What method do you use to get information about a player as to what type of teammate he will be? "We have several players on our team that have friendships around the league and we can check with them to find out what type of guy the free agent is. We get that information anywhere we can get it. We started when they came out for the draft, because we have very thorough background checks on all of these players. We know where they were from high school to college. Now it's going back to retrace what's occurred during their professional career."

From the time a free agent lands at the airport in Tampa to the time he leaves, what are some of the things he does with the team? Who might he talk to and what might he see while he's here? "Almost all of them will first meet our trainer, Todd Toriscelli, and will get a physical exam. They'll meet their position coach, meet the coordinator. They'll get to talk to Coach Gruden. Eric Vance will review all of the benefits that the Tampa Bay area has to offer to them. They'll get to eat in our beautiful dining room with our five-star dining facility. I'll get to talk to them, Mark Dominik will get to talk to them, Doug Williams will get to talk to them and, depending on who it is, there could be some other people involved. We all then discuss what we thought of the person. We've already done all the work on the tape, so it's really getting to know the person and trying to make a best guess-timate out of it."

You had anticipated the team's new state-of-the-art headquarters being another major selling point for potential signees. Last year was the first offseason the team spent at its new location; did it have the impact you expected? "Without a doubt. And the people who will get to see it this year have heard about it. I know through all the Players Associations surveys that we're the best and there's a lot of intrigue about what we've built here. And coming from Indianapolis this past week, I know that anybody from the Midwest or the Northeast who is going to come on a visit right now is going to enjoy the climate here and everything that we have to offer."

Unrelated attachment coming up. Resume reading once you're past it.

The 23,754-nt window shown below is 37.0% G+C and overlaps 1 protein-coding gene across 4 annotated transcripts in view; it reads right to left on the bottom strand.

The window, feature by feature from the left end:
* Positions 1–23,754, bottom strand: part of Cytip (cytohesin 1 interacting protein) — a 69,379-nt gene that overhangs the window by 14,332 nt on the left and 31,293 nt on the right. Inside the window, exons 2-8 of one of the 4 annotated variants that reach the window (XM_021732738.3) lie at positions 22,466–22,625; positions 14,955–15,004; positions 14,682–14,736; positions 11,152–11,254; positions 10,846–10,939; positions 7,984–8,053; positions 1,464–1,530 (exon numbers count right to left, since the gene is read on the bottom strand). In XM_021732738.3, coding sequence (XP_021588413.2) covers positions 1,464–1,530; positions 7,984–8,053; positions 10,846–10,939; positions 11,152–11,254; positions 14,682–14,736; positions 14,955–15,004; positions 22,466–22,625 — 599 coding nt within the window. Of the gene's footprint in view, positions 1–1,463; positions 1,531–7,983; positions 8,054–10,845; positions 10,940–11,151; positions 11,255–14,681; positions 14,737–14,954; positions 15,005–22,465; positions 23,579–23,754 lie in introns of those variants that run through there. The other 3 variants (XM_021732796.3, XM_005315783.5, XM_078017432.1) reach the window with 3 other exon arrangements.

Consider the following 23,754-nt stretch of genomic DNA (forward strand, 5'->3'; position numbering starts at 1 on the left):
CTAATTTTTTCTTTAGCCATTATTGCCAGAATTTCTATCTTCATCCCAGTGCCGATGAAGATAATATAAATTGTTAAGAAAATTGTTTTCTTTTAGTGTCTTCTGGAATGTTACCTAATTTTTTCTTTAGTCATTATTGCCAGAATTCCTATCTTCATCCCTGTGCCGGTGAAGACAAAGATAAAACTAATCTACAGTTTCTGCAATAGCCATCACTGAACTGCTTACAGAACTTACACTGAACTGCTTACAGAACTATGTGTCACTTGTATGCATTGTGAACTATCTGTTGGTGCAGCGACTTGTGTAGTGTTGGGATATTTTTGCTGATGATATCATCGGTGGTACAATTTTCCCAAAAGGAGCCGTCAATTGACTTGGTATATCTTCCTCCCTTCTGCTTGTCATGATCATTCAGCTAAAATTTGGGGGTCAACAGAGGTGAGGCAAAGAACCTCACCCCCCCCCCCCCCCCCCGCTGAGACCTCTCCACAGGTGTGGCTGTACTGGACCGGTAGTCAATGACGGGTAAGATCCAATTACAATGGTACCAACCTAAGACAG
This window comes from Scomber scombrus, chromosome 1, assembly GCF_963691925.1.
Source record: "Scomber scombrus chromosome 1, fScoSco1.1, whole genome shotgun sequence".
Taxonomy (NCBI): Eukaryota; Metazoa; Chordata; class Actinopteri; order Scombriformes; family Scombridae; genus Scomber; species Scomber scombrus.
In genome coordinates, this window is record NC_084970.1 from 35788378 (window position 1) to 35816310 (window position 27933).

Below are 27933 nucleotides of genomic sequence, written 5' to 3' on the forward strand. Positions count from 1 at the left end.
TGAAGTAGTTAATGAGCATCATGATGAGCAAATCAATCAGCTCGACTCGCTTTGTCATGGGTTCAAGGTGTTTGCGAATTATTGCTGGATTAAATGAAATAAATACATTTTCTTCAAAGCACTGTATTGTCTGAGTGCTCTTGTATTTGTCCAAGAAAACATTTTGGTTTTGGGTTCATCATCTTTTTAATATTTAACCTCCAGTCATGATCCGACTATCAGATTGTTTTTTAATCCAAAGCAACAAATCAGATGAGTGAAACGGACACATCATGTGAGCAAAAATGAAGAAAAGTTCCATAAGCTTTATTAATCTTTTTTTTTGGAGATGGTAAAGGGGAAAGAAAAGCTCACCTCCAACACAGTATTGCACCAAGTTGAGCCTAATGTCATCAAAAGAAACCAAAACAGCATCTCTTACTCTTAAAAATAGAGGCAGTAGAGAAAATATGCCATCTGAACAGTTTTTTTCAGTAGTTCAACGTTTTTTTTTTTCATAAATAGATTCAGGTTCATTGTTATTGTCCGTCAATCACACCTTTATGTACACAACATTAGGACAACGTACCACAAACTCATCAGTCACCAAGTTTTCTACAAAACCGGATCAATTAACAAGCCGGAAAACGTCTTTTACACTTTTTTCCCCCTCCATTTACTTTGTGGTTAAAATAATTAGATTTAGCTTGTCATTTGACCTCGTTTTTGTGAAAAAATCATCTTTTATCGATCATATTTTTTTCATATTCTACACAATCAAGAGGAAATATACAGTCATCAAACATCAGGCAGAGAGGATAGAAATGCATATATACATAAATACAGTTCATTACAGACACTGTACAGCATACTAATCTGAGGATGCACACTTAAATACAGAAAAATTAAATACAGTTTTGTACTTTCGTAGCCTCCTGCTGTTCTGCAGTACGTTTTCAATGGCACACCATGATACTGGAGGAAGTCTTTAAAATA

Speaking of Indianapolis and the Combine, did what you see there and your previous draft preparations affect your strategy heading into free agency? "It did. Going into the Combine we were pretty sure there was some depth at a few positions in this draft and they all performed well and they all interviewed well. So I think there is some depth at a few positions which we won't identify here. But that's what's fun about the Combine. You're in a room and you get to meet for 15 minutes with a player. So you'll go through, say, all the offensive linemen the first night – you have 12 15-minute meetings in a row – and while the player is talking you're visualizing him on your team. You're thinking, 'He'll fit in here. He'll be a perfect backup and develop into a starter later on.' And the next person you see you say, 'I think he can fit in here and he can help us immediately.' You have that in your mind as you're trying to picture the entire draft and where he fits in with the other players at other positions. So, yes, it weighs heavily on our thinking for free agency."

What lessons have you learned over your years of dealing with the free agency system? "There are some good free agency signings, there are some average ones and there are some bad ones. There's never a similar situation, and that's a problem. You can't account for injuries, you can't account for some things. But we pride ourselves on trying to learn every day from what we did yesterday. From that standpoint, we're going to learn every day. We analyze every team's free agency, and we see where some mistakes were made, if you can call them mistakes. Sometimes they're not really mistakes. There's one dramatic example where someone signed [a player] who everyone thought was the best free agent at that position, and they gave him a great contract. The first day of training camp, the first play of training camp, he had a career-ending injury. Now is that a bad signing, or bad luck?"


For an update on the nuts and bolts of free agency and the definitions of key terms, please click here.